Another limitation of the current study is that chronic or habitual dietary intake was not measured. In a review published by Lopez-Miranda and colleagues in 2007 , it was suggested that the habitual diet of an individual may influence the postprandial response  Williams  suggested that background diets rich in monounsaturated fat or omega-3 polyunsaturated fatty acids tend to lower the postprandial lipid response compared with diets rich in saturated fatty acids [68-70]. The key limitation of the current study however is the lack of simultaneous collection of venous blood samples. This would have allowed the measurement of circulating TRLs, insulin, markers of oxidative stress and other parameters which would facilitate a greater understanding of the mechanism behind the relationship between dietary fat and arterial stiffness.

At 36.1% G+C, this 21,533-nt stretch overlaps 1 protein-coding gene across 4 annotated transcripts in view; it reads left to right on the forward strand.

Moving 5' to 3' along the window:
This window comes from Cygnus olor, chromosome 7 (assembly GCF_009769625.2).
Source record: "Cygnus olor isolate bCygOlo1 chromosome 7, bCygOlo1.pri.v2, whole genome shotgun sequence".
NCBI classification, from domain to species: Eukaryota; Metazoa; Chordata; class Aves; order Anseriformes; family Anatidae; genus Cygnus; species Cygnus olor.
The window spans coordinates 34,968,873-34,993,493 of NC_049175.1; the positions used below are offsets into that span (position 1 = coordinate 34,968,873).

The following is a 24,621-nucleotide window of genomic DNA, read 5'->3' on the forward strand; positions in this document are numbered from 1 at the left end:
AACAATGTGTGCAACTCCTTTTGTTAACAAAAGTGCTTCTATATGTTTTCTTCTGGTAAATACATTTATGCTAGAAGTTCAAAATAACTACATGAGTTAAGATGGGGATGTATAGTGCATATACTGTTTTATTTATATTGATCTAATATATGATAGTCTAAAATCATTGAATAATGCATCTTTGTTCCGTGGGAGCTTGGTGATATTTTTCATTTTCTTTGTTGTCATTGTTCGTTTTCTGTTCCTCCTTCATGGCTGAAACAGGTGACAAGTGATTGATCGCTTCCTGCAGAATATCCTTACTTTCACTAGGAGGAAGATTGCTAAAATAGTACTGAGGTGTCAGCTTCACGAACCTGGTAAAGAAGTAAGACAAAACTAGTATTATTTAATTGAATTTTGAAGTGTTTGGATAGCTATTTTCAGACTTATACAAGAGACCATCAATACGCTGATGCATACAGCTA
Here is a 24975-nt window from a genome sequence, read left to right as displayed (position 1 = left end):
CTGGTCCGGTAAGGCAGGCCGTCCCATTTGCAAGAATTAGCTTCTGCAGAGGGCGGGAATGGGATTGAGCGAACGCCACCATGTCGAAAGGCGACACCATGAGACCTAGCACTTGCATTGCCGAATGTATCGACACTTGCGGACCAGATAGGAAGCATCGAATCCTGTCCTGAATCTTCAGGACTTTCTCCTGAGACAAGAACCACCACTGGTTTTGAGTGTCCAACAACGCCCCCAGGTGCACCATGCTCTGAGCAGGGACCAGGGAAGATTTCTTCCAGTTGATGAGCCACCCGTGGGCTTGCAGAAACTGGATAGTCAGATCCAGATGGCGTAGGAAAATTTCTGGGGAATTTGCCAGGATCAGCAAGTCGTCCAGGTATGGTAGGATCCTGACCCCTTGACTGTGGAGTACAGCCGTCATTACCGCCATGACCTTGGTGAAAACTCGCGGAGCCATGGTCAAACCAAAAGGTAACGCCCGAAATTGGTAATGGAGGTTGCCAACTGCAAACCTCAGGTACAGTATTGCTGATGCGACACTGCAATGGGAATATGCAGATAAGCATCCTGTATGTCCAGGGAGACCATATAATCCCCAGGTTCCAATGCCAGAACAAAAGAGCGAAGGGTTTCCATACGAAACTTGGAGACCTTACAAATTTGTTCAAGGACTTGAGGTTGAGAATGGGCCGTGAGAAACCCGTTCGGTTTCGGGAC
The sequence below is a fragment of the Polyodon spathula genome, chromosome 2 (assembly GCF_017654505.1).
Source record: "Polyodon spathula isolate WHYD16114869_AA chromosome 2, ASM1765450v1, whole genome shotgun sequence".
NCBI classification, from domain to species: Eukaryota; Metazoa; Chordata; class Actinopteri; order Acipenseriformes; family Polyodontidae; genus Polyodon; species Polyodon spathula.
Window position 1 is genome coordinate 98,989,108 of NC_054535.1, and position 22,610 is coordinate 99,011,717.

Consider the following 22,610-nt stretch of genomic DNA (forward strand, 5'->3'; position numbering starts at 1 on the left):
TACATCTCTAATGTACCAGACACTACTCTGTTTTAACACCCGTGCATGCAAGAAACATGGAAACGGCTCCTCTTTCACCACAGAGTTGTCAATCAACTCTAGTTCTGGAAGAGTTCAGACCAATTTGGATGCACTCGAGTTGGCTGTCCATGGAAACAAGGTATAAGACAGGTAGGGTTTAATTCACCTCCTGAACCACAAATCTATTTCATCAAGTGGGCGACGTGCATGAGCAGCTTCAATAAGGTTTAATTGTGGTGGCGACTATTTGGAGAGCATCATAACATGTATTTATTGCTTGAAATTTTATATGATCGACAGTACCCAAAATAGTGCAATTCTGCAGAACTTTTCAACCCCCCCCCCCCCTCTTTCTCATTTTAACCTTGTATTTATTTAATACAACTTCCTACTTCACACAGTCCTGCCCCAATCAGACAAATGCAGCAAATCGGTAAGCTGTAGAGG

In conclusion, given the known health risks associated with excess dietary fat intake in addition to the health benefits of the replacement of SFA with MUFA on serum markers of CVD risk, further research is needed to understand the effect that dietary fat quantity and quality may have on vascular health.
The authors declare that they have no competing interests.
FEL was the senior author, conceived and designed the research, drafted the manuscript and handled funding and supervision; LKH, DMW and EB were responsible for participant recruitment and acquired, analysed and interpreted the data; VC was the senior laboratory analyst and participated in study design; AM was the study clinician, performed the statistical analyses and made critical revision of the manuscript for intellectual content. All authors read and approved the final manuscript.
We thank Aoibheann McMorrow who provided assistance during the study.
Irish Heart Foundation Noel Hickey Research Bursary.